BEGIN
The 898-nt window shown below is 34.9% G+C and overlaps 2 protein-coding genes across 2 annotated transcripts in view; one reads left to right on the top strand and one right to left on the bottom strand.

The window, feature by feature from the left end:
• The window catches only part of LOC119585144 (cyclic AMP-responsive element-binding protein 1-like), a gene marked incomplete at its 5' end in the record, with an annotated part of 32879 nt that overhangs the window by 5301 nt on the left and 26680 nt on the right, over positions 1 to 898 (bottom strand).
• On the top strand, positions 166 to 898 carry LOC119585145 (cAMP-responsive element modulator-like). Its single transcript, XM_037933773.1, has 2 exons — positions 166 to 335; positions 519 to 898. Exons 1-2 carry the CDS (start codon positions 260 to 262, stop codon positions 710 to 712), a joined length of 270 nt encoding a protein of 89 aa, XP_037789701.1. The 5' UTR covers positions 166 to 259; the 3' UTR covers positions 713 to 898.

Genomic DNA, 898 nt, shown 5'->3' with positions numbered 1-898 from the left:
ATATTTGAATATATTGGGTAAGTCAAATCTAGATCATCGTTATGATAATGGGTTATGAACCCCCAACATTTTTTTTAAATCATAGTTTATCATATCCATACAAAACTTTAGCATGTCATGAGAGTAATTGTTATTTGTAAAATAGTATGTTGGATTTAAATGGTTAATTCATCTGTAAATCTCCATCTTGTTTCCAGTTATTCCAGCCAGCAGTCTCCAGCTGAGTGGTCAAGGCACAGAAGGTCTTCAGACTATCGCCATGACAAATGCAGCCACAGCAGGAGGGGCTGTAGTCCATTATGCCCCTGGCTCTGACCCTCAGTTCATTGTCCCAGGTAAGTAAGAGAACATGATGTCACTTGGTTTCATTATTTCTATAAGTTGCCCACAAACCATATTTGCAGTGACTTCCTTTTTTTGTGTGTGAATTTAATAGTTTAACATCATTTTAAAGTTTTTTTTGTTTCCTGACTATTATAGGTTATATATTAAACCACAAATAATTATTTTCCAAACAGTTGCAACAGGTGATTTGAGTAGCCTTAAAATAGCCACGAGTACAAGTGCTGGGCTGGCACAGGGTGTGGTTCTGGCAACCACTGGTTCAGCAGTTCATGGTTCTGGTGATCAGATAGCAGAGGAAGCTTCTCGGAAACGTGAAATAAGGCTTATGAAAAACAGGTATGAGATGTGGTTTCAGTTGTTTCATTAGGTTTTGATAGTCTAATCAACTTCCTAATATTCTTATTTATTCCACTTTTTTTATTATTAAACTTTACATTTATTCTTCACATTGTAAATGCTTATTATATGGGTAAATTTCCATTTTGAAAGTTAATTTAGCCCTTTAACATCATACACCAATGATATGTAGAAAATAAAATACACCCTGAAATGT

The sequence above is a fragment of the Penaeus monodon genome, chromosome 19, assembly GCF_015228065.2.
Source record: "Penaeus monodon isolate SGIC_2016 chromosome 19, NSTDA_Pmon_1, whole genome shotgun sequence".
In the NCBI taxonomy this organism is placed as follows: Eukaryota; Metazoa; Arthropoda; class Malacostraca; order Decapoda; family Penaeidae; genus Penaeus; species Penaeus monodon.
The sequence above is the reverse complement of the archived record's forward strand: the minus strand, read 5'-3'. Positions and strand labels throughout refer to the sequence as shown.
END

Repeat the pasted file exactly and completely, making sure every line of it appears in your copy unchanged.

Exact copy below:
The 898-nt window shown below is 34.9% G+C and overlaps 2 protein-coding genes across 2 annotated transcripts in view; one reads left to right on the top strand and one right to left on the bottom strand.

The window, feature by feature from the left end:
• The window catches only part of LOC119585144 (cyclic AMP-responsive element-binding protein 1-like), a gene marked incomplete at its 5' end in the record, with an annotated part of 32879 nt that overhangs the window by 5301 nt on the left and 26680 nt on the right, over positions 1 to 898 (bottom strand).
• On the top strand, positions 166 to 898 carry LOC119585145 (cAMP-responsive element modulator-like). Its single transcript, XM_037933773.1, has 2 exons — positions 166 to 335; positions 519 to 898. Exons 1-2 carry the CDS (start codon positions 260 to 262, stop codon positions 710 to 712), a joined length of 270 nt encoding a protein of 89 aa, XP_037789701.1. The 5' UTR covers positions 166 to 259; the 3' UTR covers positions 713 to 898.

Genomic DNA, 898 nt, shown 5'->3' with positions numbered 1-898 from the left:
ATATTTGAATATATTGGGTAAGTCAAATCTAGATCATCGTTATGATAATGGGTTATGAACCCCCAACATTTTTTTTAAATCATAGTTTATCATATCCATACAAAACTTTAGCATGTCATGAGAGTAATTGTTATTTGTAAAATAGTATGTTGGATTTAAATGGTTAATTCATCTGTAAATCTCCATCTTGTTTCCAGTTATTCCAGCCAGCAGTCTCCAGCTGAGTGGTCAAGGCACAGAAGGTCTTCAGACTATCGCCATGACAAATGCAGCCACAGCAGGAGGGGCTGTAGTCCATTATGCCCCTGGCTCTGACCCTCAGTTCATTGTCCCAGGTAAGTAAGAGAACATGATGTCACTTGGTTTCATTATTTCTATAAGTTGCCCACAAACCATATTTGCAGTGACTTCCTTTTTTTGTGTGTGAATTTAATAGTTTAACATCATTTTAAAGTTTTTTTTGTTTCCTGACTATTATAGGTTATATATTAAACCACAAATAATTATTTTCCAAACAGTTGCAACAGGTGATTTGAGTAGCCTTAAAATAGCCACGAGTACAAGTGCTGGGCTGGCACAGGGTGTGGTTCTGGCAACCACTGGTTCAGCAGTTCATGGTTCTGGTGATCAGATAGCAGAGGAAGCTTCTCGGAAACGTGAAATAAGGCTTATGAAAAACAGGTATGAGATGTGGTTTCAGTTGTTTCATTAGGTTTTGATAGTCTAATCAACTTCCTAATATTCTTATTTATTCCACTTTTTTTATTATTAAACTTTACATTTATTCTTCACATTGTAAATGCTTATTATATGGGTAAATTTCCATTTTGAAAGTTAATTTAGCCCTTTAACATCATACACCAATGATATGTAGAAAATAAAATACACCCTGAAATGT

The sequence above is a fragment of the Penaeus monodon genome, chromosome 19, assembly GCF_015228065.2.
Source record: "Penaeus monodon isolate SGIC_2016 chromosome 19, NSTDA_Pmon_1, whole genome shotgun sequence".
In the NCBI taxonomy this organism is placed as follows: Eukaryota; Metazoa; Arthropoda; class Malacostraca; order Decapoda; family Penaeidae; genus Penaeus; species Penaeus monodon.
The sequence above is the reverse complement of the archived record's forward strand: the minus strand, read 5'-3'. Positions and strand labels throughout refer to the sequence as shown.